The first rule of the Jejune Institute — from its opening in 2008 to the day its doors closed in 2011 — was that you weren’t supposed to talk about it. The most you could get out of anyone in the know was that “you just had to do it.” This makes it all the more perplexing that there’s now a movie out about it, and you’re also not really supposed to talk about what’s in that, either.
Confused yet? You should be. The Institute, a new film by San Francisco State University graduate Spencer McCall, pulls back the curtain just a little bit on the San Francisco alternate-reality project started by Oaklander Jeff Hull — but it also seeks to replicate the experience the Jejune Institute initially set out to create.
Long before launching Jejune, Hull had founded Oaklandish, the “covert street-art campaign” designed to highlight Oakland history and local treasures through various subversive public-art stunts. But once Oaklandish began blossoming into the broader civic and arts organization it is today, Hull realized he wanted to extend its original premise even further. “I had a story I wanted to tell about city life,” he said. “I wanted to make an homage to subcultures of the Bay Area: the self-help movement, weird beats, hippies, punks, the New Age movements, pseudo-science, and doomsday cults. I wanted to use all those ideas and mix them with the idea of play in public space.”
And so he created the Jejune Institute, which invited anyone who wanted to participate to visit its sixteenth-floor office space in the Financial District of San Francisco. The thousands of people who ultimately participated were then sent on an alternate-reality goose-chase throughout the city. The project was kept under wraps — The New York Times called it “one of the best worst-kept secrets in the Bay Area” — but gained an almost cultish following before its eventual closing.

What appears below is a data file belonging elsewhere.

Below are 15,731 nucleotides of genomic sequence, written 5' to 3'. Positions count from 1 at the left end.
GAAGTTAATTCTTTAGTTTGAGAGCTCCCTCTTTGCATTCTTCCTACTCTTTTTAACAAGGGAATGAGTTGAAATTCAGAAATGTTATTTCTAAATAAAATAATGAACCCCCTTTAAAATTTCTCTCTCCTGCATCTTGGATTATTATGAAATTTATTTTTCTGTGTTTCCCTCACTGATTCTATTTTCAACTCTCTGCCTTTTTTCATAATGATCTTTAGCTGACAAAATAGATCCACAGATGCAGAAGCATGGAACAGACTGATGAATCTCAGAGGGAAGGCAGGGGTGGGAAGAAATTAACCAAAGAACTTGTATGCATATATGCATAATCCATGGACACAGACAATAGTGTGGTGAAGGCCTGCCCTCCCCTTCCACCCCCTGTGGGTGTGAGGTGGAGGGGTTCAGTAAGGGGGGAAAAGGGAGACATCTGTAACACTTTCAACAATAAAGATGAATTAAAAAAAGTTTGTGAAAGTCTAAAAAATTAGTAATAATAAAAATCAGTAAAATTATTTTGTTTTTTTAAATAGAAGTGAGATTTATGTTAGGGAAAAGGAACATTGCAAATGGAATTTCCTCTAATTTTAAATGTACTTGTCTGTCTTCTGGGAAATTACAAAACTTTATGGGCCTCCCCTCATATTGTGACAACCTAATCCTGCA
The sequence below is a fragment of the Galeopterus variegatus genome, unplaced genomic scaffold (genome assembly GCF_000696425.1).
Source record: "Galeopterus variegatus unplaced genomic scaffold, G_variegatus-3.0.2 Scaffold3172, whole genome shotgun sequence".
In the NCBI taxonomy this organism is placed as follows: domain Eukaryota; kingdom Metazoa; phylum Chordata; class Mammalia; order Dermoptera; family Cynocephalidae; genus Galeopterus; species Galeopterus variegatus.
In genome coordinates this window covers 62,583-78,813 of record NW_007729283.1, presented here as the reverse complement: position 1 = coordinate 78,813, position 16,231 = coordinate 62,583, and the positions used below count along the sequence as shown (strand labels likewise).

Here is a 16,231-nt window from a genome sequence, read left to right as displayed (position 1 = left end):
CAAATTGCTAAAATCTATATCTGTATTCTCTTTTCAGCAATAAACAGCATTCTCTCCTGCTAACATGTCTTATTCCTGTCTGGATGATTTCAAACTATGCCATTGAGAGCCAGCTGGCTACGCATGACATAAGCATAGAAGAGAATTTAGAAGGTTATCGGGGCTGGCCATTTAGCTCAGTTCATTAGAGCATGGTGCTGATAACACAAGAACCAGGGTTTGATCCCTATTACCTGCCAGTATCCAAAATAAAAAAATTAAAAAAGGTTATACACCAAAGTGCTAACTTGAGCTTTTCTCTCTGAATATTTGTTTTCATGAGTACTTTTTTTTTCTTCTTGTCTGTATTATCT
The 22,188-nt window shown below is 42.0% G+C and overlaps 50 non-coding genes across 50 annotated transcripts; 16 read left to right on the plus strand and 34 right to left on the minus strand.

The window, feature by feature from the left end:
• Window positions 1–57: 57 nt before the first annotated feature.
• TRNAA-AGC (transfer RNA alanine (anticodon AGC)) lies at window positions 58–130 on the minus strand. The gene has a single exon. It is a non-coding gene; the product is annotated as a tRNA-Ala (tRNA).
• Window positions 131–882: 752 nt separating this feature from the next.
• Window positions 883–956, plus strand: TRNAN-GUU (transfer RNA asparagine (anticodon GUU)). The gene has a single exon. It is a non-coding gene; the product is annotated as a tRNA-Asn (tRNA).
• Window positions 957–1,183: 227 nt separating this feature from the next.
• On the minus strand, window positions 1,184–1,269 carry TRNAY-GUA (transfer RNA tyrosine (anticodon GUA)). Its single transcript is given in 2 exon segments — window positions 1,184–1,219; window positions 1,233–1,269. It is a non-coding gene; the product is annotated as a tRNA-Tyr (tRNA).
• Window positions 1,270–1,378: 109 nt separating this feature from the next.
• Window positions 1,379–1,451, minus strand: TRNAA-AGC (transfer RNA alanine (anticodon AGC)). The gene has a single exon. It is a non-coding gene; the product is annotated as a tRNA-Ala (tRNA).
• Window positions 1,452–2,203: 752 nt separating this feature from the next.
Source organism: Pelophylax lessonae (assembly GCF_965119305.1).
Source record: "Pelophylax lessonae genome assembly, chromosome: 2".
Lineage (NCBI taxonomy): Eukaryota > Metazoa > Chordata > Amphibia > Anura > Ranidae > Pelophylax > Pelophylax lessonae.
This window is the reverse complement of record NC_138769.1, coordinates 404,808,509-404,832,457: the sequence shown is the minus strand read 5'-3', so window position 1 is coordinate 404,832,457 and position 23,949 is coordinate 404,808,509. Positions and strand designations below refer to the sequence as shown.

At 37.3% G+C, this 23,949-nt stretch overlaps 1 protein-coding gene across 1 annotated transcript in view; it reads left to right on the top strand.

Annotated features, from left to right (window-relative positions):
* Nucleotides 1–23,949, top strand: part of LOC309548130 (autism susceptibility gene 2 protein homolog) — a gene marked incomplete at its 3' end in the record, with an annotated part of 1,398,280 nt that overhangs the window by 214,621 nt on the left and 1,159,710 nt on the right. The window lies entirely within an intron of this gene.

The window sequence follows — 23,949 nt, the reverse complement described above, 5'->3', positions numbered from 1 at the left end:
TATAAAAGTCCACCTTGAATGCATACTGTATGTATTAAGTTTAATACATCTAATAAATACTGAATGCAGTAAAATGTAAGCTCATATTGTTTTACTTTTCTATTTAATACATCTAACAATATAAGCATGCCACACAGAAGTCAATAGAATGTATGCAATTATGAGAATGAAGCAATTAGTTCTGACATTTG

Hull had no plans to make a movie about the Jejune Institute, so when McCall — himself a former participant — announced his plans to make a film about it last year, most of the footage had to be gathered from fans and other participants. The result is a film told largely through the perspective of those who experienced it. “The lines between reality and this fictional universe got totally blurred for people, where people didn’t know where the game started or ended,” said Hull. “So, since the whole thing is from their perspective, the movie itself does that — it’s a mindfuck!”
The Institute has been touring the festival circuit, but has its Bay Area “homecoming” on Tuesday, May 28, with a screening followed by a director’s Q&A at The New Parkway Theater (474 24th St., Oakland). Be prepared to experience the Möbius strip that is The Institute — even if you missed the boat the first time. 7 p.m., $8. 510-658-7900 or TheNewParkway.com
Update: A Previous version of this article’s subheadline got wrong Spencer McCall’s name.